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Wilfrid Laurier University Faculty of  Music
October 20, 2017
Canadian Excellence

Dr. Alma Santosuosso

Professor, Musicology; Co-ordinator of Music History

Contact Information
Phone: ext.2199

Office Location: A214

Academic Background
BMus, MMus (British Columbia), PhD (Illinois)
Dr. Alma Santosuosso received her PhD in musicology at the University of Illinois at Urbana-Champaign following completion of the BMus and MMus degrees at the University of British Columbia. Prior to her appointment at Laurier, she taught music history at the University of Illinois at Urbana-Champaign an Dartmouth College in Hanover, New Hampshire. Her research area is medieval music and her work has been funded by consecutive awards from the Social Sciences and Humanities Research Council of Canada. She does archival research in libraries in France and Italy, and her work focuses on medieval notation and music theory manuscripts. Santosuosso is the leading expert on medieval notations that use letters of the Latin or Greek alphabets to record pitches. She described these systems in her book, Letter Notations in the Middle Ages. Several articles published in Musica Disciplina and Scriptorium revealed a group of Norman manuscripts which used the a-p system of letter notation either exclusively or in combination with neumes. She also found a unique musical setting of a lunar table “Januarius in kalendas unus” in a codex of Venerable Bede’s De temporum ratione.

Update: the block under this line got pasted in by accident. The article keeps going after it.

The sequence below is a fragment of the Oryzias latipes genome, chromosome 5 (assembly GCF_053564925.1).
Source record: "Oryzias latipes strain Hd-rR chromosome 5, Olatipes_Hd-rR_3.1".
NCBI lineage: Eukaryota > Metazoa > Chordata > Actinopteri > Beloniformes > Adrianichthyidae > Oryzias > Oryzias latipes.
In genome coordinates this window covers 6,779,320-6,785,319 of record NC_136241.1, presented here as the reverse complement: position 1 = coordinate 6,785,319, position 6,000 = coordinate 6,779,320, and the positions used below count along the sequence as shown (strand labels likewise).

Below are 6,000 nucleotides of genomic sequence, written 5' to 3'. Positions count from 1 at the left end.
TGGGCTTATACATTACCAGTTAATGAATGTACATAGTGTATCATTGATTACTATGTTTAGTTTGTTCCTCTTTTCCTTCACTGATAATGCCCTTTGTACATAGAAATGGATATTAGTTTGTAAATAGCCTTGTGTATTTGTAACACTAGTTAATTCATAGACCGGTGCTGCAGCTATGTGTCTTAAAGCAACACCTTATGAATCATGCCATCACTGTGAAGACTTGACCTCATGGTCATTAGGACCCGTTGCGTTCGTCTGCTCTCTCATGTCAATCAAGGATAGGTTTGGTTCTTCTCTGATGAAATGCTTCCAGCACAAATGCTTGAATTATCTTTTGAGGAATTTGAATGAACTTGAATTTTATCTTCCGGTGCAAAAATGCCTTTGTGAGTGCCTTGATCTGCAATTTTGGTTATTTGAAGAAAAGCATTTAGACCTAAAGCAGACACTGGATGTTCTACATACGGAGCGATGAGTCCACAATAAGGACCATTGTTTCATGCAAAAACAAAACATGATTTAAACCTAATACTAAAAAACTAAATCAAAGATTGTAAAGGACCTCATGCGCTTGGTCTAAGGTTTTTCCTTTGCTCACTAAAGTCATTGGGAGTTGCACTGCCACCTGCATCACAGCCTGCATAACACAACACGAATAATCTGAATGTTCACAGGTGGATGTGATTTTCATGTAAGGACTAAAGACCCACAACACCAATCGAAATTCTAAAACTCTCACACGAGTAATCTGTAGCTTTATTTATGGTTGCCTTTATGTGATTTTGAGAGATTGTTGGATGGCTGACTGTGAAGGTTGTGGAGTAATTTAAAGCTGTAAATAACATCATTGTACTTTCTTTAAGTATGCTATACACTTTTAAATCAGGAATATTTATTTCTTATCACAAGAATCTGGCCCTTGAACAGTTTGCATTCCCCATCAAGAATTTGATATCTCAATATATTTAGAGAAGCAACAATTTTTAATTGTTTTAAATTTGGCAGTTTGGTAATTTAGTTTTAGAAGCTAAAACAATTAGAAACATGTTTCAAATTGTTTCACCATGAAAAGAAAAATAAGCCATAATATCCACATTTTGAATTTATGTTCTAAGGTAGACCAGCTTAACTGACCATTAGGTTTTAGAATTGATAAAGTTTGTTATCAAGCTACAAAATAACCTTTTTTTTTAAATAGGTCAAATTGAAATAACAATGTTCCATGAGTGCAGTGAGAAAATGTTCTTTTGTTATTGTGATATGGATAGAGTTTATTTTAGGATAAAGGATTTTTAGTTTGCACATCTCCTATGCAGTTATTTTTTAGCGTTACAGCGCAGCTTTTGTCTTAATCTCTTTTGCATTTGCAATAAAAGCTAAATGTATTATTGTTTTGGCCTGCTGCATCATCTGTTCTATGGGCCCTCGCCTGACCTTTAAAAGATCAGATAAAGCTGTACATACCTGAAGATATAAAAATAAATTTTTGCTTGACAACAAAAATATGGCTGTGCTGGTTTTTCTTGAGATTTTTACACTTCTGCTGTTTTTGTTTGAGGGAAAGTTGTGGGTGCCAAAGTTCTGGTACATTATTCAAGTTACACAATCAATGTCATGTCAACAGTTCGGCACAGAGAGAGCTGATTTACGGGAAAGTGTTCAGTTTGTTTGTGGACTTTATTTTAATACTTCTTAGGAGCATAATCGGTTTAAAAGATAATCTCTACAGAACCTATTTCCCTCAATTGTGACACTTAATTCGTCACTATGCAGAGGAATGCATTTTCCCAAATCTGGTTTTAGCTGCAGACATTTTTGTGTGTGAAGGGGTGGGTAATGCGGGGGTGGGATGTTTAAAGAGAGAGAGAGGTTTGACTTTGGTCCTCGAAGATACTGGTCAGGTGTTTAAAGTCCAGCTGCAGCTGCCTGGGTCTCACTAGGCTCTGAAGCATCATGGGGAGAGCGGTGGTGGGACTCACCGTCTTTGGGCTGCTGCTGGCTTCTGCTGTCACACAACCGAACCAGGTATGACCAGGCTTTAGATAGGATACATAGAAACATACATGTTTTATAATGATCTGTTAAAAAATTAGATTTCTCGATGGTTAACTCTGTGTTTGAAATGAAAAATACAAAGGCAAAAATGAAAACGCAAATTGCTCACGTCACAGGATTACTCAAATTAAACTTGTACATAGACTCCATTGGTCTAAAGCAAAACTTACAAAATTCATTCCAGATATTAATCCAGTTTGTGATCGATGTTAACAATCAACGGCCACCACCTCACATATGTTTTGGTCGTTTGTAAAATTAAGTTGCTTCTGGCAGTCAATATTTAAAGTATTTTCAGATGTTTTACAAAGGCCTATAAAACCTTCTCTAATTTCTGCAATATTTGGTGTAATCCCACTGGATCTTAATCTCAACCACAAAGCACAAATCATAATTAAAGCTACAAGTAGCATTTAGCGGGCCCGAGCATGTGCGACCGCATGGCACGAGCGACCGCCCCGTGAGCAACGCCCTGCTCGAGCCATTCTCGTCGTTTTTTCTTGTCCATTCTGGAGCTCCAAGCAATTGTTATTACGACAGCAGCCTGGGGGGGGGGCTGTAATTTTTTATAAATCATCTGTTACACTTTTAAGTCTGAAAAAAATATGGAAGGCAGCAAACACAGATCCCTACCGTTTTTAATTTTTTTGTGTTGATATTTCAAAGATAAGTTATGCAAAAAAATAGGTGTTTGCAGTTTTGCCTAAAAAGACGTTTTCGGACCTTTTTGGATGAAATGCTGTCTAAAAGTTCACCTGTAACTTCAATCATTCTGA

She has published four other books on medieval music theory manuscripts. The first two, Paris, Bibliothèque Nationale, Fonds Lation 7211: Analysis, Inventory, and Text,and Firenze, Biblioteca Nazionale Centrale, conventi soppressi, F. III.565 deal with composite codices. She has completed two of a projected series of three volumes on music theory manuscripts from Normandy. The first, MSS Avranches, Bibliothèque municipale 236,237 examines two Boethius codices from Mont Saint-Michel; while the second, Paris, Bibliothèque Nationale fonds latin 10509 is associated with the monastery of Bec. Two of Santosuosso’s recent articles analyze Norman poetry: one on a debate about the study of music, the other on a poem by Orderic Vitalis, the famous 12th-century Norman historian. Santosuosso has presented her research at national and international conferences.